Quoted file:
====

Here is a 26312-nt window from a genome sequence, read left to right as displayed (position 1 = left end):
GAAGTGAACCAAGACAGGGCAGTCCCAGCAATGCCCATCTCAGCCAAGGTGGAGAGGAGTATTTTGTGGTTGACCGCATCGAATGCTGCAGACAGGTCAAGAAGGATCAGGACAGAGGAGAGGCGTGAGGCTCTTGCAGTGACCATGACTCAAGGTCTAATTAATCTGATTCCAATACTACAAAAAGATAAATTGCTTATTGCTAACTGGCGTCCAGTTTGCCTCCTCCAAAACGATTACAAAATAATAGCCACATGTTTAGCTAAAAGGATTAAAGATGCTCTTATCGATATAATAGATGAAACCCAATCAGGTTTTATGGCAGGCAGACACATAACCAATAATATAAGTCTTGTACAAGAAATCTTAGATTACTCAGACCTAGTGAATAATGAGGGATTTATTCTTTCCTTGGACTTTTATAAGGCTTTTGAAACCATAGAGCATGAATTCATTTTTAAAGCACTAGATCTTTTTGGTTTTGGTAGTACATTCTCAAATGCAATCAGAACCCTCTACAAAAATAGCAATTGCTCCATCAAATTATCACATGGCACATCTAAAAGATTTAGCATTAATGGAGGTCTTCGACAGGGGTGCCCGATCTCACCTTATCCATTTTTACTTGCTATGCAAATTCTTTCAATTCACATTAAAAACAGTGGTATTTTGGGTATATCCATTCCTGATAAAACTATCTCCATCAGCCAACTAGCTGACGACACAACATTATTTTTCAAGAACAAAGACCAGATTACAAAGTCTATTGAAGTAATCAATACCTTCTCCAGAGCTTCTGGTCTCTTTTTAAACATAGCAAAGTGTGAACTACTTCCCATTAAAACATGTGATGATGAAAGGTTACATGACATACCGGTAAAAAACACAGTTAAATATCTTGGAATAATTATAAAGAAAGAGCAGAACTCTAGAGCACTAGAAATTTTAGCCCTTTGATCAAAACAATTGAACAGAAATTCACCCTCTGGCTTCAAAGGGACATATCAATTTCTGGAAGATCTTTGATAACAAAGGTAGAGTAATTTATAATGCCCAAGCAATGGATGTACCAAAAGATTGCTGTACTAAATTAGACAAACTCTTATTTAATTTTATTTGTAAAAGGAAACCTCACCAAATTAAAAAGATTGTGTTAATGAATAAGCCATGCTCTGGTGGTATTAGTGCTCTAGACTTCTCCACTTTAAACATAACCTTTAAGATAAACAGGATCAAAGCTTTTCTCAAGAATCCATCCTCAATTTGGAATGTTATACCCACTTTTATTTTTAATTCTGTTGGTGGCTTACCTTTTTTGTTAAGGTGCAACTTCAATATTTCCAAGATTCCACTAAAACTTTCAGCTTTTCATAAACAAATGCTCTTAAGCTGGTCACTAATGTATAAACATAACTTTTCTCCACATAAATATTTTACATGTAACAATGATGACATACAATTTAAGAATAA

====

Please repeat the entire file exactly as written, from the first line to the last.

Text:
Here is a 26312-nt window from a genome sequence, read left to right as displayed (position 1 = left end):
GAAGTGAACCAAGACAGGGCAGTCCCAGCAATGCCCATCTCAGCCAAGGTGGAGAGGAGTATTTTGTGGTTGACCGCATCGAATGCTGCAGACAGGTCAAGAAGGATCAGGACAGAGGAGAGGCGTGAGGCTCTTGCAGTGACCATGACTCAAGGTCTAATTAATCTGATTCCAATACTACAAAAAGATAAATTGCTTATTGCTAACTGGCGTCCAGTTTGCCTCCTCCAAAACGATTACAAAATAATAGCCACATGTTTAGCTAAAAGGATTAAAGATGCTCTTATCGATATAATAGATGAAACCCAATCAGGTTTTATGGCAGGCAGACACATAACCAATAATATAAGTCTTGTACAAGAAATCTTAGATTACTCAGACCTAGTGAATAATGAGGGATTTATTCTTTCCTTGGACTTTTATAAGGCTTTTGAAACCATAGAGCATGAATTCATTTTTAAAGCACTAGATCTTTTTGGTTTTGGTAGTACATTCTCAAATGCAATCAGAACCCTCTACAAAAATAGCAATTGCTCCATCAAATTATCACATGGCACATCTAAAAGATTTAGCATTAATGGAGGTCTTCGACAGGGGTGCCCGATCTCACCTTATCCATTTTTACTTGCTATGCAAATTCTTTCAATTCACATTAAAAACAGTGGTATTTTGGGTATATCCATTCCTGATAAAACTATCTCCATCAGCCAACTAGCTGACGACACAACATTATTTTTCAAGAACAAAGACCAGATTACAAAGTCTATTGAAGTAATCAATACCTTCTCCAGAGCTTCTGGTCTCTTTTTAAACATAGCAAAGTGTGAACTACTTCCCATTAAAACATGTGATGATGAAAGGTTACATGACATACCGGTAAAAAACACAGTTAAATATCTTGGAATAATTATAAAGAAAGAGCAGAACTCTAGAGCACTAGAAATTTTAGCCCTTTGATCAAAACAATTGAACAGAAATTCACCCTCTGGCTTCAAAGGGACATATCAATTTCTGGAAGATCTTTGATAACAAAGGTAGAGTAATTTATAATGCCCAAGCAATGGATGTACCAAAAGATTGCTGTACTAAATTAGACAAACTCTTATTTAATTTTATTTGTAAAAGGAAACCTCACCAAATTAAAAAGATTGTGTTAATGAATAAGCCATGCTCTGGTGGTATTAGTGCTCTAGACTTCTCCACTTTAAACATAACCTTTAAGATAAACAGGATCAAAGCTTTTCTCAAGAATCCATCCTCAATTTGGAATGTTATACCCACTTTTATTTTTAATTCTGTTGGTGGCTTACCTTTTTTGTTAAGGTGCAACTTCAATATTTCCAAGATTCCACTAAAACTTTCAGCTTTTCATAAACAAATGCTCTTAAGCTGGTCACTAATGTATAAACATAACTTTTCTCCACATAAATATTTTACATGTAACAATGATGACATACAATTTAAGAATAA